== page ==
The Athabasca oil sands are the second largest producer of crude oil in the world, with a surface area of approximately 100 000 square kilometres (Anderson, Giesy & Wiseman, 2010). The Alberta Energy and Utilities Board estimates that the oil sands contains approximately 1.7 trillion barrels of crude bitumen, however only 19% can be ultimately recovered (Raynolds, Severson-Baker & Woynillowicz, 2005; Humphries, 2008). The availability of recoverable bitumen makes Canada’s oil sands deposit larger even than that of Saudi Arabia (Czarnecki, Hamza, Masliyah, Xu & Zhou, 2004).The process of surface and in situ mining of the Athabasca oil sands is causing rapid and significant degradation of the regional environment surrounding Fort McMurray and the Athabasca River. Production is expected to increase to three million barrels per day by 2015 from approximately 2 million currently (Humphries, 2008). This increase will further exacerbate the existing environmental impacts of crude oil production. The Canadian oil and natural gas industry is extremely lucrative, but despite the short-term economic benefits of the mining of the Athabasca oil sands, the remediation of the negative environmental impacts of the extraction of oil on terrestrial and aquatic environments, biodiversity, and greenhouse gas emissions are a priority.
Background: Oil Sands and the Extraction Process
The extraction of crude oil from the Athabasca oil sands is carried out by surface mining and in situ mining. 90% of recoverable bitumen is located too deep to be recovered by surface mining (Mossop, 1980). Both techniques require invasive processes to successfully extract the bitumen from the subsurface and result in degradation of the land upon which they are located. In situ extraction involves the use of steam, which is injected into a well, to melt the bitumen which is subsequently pumped back up the well to the surface. The steam acts as a separating agent to isolate the bitumen from the other constituents (Anderson et al., 2010). Bitumen that is extracted by in situ processes is upgraded into more valuable synthetic crude and then refined into fuel for gasoline or diesel. The remaining bitumen is directly processed as raw (Bergenson, Charpentier, & MacLean, 2009).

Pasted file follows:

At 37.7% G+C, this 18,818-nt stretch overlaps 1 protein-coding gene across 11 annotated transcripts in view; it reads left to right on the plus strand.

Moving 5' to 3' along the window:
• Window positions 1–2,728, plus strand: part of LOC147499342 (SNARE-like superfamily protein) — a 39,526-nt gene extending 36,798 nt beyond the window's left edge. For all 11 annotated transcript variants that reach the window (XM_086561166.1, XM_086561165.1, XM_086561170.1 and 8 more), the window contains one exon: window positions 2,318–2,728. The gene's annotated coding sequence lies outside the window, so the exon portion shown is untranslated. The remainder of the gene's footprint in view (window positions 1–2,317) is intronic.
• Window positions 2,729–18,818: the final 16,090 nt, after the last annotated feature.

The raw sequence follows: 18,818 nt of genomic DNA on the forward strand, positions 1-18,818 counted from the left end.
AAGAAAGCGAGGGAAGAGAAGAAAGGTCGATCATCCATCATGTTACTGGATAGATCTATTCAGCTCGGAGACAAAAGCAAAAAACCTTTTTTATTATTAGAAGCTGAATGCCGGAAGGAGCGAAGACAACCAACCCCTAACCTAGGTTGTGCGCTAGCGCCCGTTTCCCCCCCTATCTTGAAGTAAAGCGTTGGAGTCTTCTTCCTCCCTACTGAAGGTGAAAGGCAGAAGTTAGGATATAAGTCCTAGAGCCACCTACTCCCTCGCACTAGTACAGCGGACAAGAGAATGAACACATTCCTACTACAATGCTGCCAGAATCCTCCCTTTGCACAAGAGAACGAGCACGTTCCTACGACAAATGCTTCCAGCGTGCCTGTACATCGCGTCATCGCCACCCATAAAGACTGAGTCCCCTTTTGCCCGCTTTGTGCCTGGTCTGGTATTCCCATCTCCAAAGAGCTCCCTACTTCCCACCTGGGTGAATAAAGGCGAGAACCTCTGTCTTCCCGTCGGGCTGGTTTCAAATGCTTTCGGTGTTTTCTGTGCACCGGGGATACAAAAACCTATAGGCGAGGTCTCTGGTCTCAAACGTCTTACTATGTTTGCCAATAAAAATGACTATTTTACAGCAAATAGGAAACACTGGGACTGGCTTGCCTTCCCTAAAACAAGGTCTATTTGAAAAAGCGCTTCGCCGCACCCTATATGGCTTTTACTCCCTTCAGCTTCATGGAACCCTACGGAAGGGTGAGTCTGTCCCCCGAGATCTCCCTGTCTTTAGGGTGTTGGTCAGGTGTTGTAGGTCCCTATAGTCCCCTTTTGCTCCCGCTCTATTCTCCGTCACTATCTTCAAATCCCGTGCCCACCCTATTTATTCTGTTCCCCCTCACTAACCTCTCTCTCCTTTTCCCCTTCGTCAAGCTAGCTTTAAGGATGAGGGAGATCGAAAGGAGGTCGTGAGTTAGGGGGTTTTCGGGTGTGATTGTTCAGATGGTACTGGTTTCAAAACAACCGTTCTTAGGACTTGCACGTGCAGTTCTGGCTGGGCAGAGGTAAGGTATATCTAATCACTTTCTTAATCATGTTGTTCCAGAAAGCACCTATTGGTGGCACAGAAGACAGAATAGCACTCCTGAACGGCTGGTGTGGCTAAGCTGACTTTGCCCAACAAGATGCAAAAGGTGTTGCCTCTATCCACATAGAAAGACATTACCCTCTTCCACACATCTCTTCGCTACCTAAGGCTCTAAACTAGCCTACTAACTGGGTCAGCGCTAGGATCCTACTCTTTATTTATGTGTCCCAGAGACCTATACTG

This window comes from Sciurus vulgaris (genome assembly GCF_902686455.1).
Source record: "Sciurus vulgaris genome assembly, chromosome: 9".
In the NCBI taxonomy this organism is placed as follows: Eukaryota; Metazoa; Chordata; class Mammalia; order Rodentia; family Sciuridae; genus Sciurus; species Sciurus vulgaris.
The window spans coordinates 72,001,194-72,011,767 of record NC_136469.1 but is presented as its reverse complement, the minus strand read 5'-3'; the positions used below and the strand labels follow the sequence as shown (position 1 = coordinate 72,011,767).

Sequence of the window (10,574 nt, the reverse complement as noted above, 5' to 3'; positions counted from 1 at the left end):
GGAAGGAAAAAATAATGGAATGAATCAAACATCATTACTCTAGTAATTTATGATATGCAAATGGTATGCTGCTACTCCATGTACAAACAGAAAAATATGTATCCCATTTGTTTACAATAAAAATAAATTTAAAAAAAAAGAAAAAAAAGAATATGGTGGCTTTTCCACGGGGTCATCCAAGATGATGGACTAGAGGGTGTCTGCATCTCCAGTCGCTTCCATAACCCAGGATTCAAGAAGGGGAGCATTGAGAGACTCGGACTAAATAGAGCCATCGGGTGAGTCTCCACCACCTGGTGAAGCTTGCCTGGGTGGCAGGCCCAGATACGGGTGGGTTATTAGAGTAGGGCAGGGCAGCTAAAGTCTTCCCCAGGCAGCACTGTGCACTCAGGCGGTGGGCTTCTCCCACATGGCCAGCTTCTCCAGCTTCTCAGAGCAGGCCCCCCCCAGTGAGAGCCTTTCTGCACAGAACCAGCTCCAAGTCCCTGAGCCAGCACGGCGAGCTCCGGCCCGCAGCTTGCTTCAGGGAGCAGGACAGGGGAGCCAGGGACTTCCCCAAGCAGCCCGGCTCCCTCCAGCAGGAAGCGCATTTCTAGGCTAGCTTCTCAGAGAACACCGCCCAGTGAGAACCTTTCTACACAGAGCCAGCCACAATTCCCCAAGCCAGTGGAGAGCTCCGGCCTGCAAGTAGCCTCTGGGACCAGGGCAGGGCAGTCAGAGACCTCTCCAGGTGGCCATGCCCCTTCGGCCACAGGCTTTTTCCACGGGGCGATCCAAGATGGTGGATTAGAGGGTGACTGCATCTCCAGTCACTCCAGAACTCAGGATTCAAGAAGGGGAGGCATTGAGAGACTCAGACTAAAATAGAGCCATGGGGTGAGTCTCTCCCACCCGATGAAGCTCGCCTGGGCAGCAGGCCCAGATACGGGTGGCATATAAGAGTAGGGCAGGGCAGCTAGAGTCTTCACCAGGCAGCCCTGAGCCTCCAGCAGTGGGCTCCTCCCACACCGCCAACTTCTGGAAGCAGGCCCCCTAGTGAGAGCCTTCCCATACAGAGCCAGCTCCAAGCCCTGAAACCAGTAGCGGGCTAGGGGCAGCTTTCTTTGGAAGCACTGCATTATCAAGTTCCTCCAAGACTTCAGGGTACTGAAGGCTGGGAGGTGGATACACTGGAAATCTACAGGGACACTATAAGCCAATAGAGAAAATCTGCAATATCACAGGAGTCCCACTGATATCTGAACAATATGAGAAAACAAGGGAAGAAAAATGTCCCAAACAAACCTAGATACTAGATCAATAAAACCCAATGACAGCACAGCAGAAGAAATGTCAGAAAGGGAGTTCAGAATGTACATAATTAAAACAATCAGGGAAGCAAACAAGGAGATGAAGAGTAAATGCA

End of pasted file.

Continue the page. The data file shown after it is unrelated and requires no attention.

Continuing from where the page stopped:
Water Resources and the Athabasca River
The mining processes of the Athabasca oil sands directly affect water resources surrounding the mining pits, specifically the Athabasca River and its tributaries. Water use has been identified by the Alberta Chamber of Resources as a top four challenge of oil sands mining processes (Raynolds et al., 2005). The extraction of bitumen requires freshwater in large quantities, on a scale of 2-4 barrels of water for every barrel of oil produced (Anderson et al., 2010).
Tailings is what becomes of the water used in the extraction of oil. It is a slurry of bitumen, water, sand, silt and clay particles. Tailings ponds, which are actually man-made structures, take up more than...